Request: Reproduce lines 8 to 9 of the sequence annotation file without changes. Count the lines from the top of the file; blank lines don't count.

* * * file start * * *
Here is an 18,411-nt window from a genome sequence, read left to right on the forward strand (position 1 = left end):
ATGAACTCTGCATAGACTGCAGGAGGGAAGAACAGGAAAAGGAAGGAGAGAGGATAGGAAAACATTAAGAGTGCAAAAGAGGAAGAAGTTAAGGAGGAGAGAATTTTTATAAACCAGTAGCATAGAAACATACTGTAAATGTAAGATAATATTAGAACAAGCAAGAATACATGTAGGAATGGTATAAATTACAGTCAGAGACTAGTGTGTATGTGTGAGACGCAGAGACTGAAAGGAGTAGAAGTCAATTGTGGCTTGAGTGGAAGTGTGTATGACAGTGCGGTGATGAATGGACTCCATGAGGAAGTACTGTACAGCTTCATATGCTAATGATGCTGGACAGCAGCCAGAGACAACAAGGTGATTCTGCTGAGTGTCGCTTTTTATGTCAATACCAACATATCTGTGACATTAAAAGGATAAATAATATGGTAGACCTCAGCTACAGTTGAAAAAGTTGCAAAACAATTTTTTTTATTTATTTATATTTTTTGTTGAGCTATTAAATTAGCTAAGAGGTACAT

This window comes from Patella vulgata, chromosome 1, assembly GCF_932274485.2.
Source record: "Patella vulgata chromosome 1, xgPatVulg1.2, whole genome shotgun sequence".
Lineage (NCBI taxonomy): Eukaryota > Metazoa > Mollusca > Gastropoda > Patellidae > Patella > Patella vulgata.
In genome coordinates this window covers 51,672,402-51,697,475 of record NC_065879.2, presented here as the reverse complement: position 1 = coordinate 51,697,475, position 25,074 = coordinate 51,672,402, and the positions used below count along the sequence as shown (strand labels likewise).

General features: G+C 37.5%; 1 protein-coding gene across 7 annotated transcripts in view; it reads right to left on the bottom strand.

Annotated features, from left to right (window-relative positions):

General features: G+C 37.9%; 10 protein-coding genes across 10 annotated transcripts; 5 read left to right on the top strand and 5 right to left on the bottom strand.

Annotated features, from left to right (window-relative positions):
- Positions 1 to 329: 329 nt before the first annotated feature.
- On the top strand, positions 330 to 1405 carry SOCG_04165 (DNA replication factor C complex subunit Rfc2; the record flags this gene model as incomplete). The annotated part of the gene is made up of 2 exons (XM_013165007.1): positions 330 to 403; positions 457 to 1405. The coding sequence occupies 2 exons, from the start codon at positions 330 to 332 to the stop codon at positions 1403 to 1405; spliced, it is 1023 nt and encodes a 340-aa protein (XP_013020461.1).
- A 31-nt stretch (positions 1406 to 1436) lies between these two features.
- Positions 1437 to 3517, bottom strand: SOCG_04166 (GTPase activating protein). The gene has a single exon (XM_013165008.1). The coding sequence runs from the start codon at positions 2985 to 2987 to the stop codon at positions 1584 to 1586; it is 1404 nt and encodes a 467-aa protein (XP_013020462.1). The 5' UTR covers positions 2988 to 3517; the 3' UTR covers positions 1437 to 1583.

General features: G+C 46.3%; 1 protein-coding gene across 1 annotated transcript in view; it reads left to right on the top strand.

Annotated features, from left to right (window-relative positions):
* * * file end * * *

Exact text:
Annotated features, from left to right (window-relative positions):

General features: G+C 37.9%; 10 protein-coding genes across 10 annotated transcripts; 5 read left to right on the top strand and 5 right to left on the bottom strand.